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A man who was found with more than 145 pounds of explosives in Brisbane, Calif., might have connections to the antigovernment “sovereign citizens” movement, an extremist ideology whose adherents believe they don’t have to obey most laws or pay taxes.
Police said William Harrell, 46, completed a Uniform Commercial Code (UCC) filing in Kentucky that listed himself as a debtor to himself in 2010, a tactic used by some sovereigns in an attempt to free themselves of financial obligations. Yet investigators remain unsure whether Harrell is a true believer in the ideology, or rather someone who has merely dabbled in sovereign tactics.
“There is nothing independent of the UCC filing indicating he was part of any organization,” Brisbane Police Cmdr. Bob Meisner told Hatewatch.
Police found the explosives earlier this month in the apartment Harrell shared with his girlfriend and her two children. Officers responded to a report of a domestic argument, and as Harrell began to leave, his girlfriend showed officers a locked closet, which she believed may have contained guns, the San Mateo County Times reported.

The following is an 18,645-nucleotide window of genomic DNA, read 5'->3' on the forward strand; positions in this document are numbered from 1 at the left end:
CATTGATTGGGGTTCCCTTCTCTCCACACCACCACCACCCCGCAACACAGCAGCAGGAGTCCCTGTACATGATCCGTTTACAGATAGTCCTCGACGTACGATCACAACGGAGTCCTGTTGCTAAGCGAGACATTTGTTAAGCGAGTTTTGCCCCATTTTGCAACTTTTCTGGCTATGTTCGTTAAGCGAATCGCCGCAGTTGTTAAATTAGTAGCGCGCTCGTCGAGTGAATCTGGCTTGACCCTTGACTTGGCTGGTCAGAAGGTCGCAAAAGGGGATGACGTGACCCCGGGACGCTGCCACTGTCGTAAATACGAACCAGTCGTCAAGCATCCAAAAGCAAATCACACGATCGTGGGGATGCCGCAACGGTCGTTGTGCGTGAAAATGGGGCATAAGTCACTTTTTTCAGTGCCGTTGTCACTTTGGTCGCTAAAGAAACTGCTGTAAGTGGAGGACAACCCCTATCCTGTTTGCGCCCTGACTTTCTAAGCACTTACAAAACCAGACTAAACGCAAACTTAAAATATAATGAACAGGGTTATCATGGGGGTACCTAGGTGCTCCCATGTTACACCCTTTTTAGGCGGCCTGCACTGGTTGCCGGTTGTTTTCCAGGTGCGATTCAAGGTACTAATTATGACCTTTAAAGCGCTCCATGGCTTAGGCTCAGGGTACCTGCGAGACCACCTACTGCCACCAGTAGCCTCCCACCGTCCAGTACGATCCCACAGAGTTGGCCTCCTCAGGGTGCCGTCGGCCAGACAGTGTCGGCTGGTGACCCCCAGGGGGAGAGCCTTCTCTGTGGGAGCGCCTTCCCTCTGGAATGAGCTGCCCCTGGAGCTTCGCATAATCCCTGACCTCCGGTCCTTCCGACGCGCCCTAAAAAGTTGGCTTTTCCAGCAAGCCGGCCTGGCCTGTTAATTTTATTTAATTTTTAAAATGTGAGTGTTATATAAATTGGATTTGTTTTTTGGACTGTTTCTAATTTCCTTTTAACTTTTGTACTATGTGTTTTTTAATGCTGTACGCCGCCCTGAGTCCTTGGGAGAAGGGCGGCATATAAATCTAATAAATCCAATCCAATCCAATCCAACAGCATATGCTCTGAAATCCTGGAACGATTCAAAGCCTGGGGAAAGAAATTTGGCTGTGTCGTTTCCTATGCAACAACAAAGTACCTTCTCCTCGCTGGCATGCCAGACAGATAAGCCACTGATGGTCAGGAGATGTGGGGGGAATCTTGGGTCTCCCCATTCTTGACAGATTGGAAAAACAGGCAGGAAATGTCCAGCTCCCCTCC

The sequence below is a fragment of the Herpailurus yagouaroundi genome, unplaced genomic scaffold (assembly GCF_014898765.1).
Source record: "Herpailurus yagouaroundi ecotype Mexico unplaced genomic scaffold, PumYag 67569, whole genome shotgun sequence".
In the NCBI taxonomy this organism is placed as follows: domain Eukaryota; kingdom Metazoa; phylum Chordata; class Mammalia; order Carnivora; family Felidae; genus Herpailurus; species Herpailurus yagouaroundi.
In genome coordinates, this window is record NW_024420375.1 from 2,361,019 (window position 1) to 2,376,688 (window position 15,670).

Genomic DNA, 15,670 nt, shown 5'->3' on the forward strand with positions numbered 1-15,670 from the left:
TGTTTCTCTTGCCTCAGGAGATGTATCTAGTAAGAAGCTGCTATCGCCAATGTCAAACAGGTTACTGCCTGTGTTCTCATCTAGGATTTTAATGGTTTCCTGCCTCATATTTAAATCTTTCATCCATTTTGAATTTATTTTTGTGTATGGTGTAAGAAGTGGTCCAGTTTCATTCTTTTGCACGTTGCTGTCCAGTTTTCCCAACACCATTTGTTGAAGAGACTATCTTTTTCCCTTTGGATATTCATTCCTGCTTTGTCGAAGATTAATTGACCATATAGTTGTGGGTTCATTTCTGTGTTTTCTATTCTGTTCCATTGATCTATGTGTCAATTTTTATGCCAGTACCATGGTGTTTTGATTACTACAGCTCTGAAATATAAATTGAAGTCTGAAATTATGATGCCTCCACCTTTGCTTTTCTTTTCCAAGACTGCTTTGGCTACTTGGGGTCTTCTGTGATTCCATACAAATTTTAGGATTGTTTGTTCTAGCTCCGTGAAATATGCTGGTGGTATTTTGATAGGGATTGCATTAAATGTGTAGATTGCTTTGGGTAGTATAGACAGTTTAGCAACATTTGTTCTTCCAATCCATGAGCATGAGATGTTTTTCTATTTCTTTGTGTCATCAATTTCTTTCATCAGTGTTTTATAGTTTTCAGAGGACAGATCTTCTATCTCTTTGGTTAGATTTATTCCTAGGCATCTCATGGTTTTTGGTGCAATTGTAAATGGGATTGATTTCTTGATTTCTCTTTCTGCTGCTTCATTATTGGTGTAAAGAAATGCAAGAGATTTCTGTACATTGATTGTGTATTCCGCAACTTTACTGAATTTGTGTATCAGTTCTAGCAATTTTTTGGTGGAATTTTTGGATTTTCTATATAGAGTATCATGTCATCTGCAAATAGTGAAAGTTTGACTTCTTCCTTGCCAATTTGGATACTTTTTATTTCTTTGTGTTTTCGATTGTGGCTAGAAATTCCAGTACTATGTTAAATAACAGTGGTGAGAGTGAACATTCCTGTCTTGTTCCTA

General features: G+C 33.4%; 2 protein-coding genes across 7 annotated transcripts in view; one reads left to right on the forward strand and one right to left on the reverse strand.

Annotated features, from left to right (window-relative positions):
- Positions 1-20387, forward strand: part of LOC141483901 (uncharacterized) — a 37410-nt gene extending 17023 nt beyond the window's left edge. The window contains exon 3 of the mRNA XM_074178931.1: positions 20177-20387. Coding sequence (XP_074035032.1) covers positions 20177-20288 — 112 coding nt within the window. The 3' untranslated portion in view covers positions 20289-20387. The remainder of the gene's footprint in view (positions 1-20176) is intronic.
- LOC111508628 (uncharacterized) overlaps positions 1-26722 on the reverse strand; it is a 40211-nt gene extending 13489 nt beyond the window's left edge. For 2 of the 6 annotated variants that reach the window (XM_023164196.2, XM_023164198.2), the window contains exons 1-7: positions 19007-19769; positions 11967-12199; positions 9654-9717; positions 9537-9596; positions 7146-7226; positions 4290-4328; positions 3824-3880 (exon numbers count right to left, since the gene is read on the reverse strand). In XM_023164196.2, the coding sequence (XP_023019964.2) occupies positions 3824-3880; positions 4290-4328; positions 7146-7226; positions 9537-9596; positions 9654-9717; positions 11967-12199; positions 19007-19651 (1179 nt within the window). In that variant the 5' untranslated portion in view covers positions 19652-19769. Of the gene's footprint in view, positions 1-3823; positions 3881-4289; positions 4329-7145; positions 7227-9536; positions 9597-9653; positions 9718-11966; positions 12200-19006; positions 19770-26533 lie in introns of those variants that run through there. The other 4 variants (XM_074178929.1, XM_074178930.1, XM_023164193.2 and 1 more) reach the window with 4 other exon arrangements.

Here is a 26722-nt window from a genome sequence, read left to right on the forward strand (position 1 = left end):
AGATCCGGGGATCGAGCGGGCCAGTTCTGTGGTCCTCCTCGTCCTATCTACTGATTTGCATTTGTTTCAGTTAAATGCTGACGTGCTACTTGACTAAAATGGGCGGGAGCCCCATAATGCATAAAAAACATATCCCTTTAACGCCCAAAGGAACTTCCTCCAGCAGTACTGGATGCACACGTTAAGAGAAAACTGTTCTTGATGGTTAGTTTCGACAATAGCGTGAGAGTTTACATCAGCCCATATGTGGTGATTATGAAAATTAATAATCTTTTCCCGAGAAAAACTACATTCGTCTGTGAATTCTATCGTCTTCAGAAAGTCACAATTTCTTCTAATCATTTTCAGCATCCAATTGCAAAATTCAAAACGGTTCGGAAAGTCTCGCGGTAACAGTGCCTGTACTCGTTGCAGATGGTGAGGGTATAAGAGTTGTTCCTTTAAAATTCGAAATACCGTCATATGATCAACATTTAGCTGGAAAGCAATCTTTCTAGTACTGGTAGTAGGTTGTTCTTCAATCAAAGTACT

Inside, police found 145 pounds of explosives, mostly dynamite, a pound of marijuana and $37,000.
Harrell faces several felonies stemming from the discovery, including possessing explosives, selling marijuana and child endangerment. He pleaded not guilty on Oct. 4 and is scheduled to appear in court again on Nov. 5.
Harrell’s possible connections to the sovereign citizen movement surfaced when J.J. MacNab, a tax and insurance expert who has studied the movement, contacted the Brisbane Police Department after finding Harrell’s UCC filing. Adherents to the strange subculture believe that they – not judges, juries, law enforcement or elected officials – get to decide which laws to obey and which to ignore. “Something has happened to their lives that turned off a common sense switch,” MacNab said. “They are not stupid or pathetic, naïve or poor.”
Police say they don’t know how Harrell intended to use the explosives.
But what is certain is that sovereigns have been dangerous. The FBI considers sovereigns to be a “domestic terrorism movement.” They’ve killed four law enforcement officers since May 20, 2010, when a father and son team of sovereigns gunned down two police officers in West Memphis, Ark.
Harrell’s girlfriend, who has not been identified in news reports, has said that Harrell had begun the process of becoming a sovereign citizen when police arrested him.